First assume that $x$ is either (1) initial or (2) final. In both cases, it follows that $Mor(x,x)$ is a trivial abelian group containing $\text{id}_x$, thus $\text{id}_x = 0$ in $Mor(x,x)$, which shows that each of (1) and (2) implies (3).

Now assume that $\text{id}_x = 0$ in $Mor(x,x)$. Let $y$ be an arbitrary object of $\mathcal{A}$, $f \in Mor(x,y)$ and $C: Mor(x,x) \times Mor(x,y) \rightarrow Mor(x,y)$ the composition map. Since $C$ is bilinear, it holds that \begin{equation} f = C(0,f) = C(0+0,f) = C(0,f) + C(0,f) = f + f, \end{equation} which yields $f = 0$. Hence $x$ is initial in $\mathcal{A}$. A similar argument for $f \in Mor(y,x)$ can be used to show that $x$ is also final. Thus (3) implies both (1) and (2). $\Box$

]]>Given a pair of objects $x,y$ in a pre-additive category $\mathcal{A}$, the \emph{direct sum} $x \oplus y$ of $x$ and $y$ is the direct product $x \times y$ endowed with the morphisms $i,j,p,q$ as in Lemma \ref{lemma-preadditive-direct-sum} above.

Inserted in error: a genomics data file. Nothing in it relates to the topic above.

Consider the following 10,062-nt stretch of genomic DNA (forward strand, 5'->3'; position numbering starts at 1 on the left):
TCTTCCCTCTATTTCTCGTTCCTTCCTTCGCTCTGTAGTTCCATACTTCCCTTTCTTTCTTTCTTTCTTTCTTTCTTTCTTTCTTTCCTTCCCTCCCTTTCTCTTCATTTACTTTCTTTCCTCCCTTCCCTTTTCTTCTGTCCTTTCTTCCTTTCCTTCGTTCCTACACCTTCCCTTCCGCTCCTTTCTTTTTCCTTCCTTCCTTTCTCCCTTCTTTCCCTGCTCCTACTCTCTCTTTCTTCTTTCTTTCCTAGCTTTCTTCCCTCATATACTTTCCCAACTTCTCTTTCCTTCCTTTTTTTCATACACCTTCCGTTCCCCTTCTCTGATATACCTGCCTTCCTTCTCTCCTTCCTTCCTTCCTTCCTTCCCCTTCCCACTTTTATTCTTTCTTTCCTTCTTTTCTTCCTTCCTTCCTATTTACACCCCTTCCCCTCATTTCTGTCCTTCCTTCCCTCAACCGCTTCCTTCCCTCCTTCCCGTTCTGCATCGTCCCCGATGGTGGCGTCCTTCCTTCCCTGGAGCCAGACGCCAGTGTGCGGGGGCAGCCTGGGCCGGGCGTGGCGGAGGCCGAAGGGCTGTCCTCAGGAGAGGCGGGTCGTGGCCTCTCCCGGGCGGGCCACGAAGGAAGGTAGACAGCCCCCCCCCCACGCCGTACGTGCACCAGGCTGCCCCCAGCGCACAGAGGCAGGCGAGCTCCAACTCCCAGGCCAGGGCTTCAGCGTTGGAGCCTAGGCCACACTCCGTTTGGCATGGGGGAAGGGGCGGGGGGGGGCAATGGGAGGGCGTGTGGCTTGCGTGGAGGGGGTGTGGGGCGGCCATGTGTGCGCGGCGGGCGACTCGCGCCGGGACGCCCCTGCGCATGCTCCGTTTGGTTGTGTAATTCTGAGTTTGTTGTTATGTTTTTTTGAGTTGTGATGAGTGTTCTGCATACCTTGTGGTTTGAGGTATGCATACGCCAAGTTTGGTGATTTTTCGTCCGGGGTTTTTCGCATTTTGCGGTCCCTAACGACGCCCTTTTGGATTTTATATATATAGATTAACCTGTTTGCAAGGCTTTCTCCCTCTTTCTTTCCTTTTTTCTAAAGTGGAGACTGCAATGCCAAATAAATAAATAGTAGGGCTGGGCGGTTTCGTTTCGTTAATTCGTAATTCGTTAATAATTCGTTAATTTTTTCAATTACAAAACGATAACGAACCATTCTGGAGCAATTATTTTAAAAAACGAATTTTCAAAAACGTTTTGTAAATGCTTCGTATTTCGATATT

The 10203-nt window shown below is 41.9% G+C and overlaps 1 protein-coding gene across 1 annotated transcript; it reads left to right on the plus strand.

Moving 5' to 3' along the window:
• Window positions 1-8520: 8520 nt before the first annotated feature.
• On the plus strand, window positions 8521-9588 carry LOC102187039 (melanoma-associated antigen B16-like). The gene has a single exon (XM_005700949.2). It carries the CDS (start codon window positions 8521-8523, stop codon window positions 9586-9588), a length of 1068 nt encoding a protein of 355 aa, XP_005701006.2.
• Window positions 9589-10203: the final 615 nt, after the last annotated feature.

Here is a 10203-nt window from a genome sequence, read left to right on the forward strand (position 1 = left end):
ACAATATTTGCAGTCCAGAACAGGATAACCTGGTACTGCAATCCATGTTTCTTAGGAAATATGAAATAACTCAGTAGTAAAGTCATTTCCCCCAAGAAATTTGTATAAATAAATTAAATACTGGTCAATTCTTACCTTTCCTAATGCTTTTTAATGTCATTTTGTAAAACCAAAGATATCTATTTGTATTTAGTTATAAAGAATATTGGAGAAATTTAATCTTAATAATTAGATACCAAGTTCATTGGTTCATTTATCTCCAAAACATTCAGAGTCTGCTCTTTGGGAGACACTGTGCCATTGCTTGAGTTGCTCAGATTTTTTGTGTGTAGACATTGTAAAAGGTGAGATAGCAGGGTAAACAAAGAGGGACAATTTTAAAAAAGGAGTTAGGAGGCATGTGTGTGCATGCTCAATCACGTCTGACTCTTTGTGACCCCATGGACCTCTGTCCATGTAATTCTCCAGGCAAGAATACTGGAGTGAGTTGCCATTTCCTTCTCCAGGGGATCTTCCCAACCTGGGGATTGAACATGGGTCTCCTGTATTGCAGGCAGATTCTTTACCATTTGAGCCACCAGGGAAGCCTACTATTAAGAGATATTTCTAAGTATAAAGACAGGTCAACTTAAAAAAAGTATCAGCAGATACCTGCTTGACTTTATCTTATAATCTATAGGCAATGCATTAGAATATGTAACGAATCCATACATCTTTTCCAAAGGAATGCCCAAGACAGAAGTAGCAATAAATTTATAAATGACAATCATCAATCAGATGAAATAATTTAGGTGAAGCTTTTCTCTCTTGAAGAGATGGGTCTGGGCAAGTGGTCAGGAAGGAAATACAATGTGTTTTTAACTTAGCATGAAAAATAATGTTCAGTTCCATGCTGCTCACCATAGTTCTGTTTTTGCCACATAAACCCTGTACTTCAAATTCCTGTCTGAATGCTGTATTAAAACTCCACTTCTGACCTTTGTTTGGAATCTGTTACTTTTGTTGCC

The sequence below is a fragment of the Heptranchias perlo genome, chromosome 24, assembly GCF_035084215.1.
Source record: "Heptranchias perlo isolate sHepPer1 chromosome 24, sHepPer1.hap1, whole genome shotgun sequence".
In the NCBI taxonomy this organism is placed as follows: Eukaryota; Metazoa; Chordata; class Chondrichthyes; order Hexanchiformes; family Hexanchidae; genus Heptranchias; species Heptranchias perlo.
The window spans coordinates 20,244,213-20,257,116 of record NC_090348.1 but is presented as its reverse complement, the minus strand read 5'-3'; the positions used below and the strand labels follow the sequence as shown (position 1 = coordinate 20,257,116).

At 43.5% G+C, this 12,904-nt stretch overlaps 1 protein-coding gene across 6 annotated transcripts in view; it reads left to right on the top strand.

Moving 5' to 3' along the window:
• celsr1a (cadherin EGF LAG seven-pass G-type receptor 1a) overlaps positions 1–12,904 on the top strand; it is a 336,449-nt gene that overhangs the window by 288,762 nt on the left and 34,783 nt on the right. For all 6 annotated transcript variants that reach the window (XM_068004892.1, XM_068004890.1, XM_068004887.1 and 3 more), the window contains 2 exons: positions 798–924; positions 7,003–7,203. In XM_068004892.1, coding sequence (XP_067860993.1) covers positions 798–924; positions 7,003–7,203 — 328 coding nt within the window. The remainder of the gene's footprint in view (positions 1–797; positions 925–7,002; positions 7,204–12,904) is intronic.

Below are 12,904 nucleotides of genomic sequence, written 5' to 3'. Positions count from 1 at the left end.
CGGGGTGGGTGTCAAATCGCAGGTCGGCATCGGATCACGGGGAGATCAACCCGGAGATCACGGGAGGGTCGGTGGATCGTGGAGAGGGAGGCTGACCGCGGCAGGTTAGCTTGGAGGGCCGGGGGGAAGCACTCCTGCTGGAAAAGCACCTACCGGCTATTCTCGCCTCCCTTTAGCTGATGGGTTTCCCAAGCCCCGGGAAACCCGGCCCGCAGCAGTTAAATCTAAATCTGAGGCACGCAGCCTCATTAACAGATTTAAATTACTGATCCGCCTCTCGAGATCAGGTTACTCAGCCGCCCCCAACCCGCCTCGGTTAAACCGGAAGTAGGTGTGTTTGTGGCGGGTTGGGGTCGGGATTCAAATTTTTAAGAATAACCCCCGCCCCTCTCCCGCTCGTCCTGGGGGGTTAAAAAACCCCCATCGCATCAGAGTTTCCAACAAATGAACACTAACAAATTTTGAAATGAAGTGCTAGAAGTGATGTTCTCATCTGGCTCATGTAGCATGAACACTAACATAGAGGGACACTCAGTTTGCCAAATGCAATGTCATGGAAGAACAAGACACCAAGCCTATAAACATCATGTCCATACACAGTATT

]]>Line 6 of the claim:
Replace
$(A_1)*{\mathfrak m_1}$
by
$(A_1)*{\mathfrak m_i}$

Let $R = \mathbb{Q}[X_n | n \in \mathbb{N}]$ be the polynomial ring in infinitely many variables over $\mathbb{Q}$. Let $I$ be the ideal generated by ${X_n^n | n \in \mathbb{N}}$ and $S = R/I$. Then the ideal $J \subset S$ generated by the image in $S$ of the set ${X_{n + 1} | n \in \mathbb{N}} \subset R$ is locally nilpotent, but not nilpotent. Indeed, since $S$-linear combinations of nilpotents are nilpotent, to prove that $J$ is locally nilpotent it is enough to observe that all its generators are nilpotent (which they obviously are). On the other hand, for each $n \in \mathbb{N}$ it holds that $X_{n+1}^n \neq 0$, so that $J^n \neq 0$. It follows that $J$ is not nilpotent.

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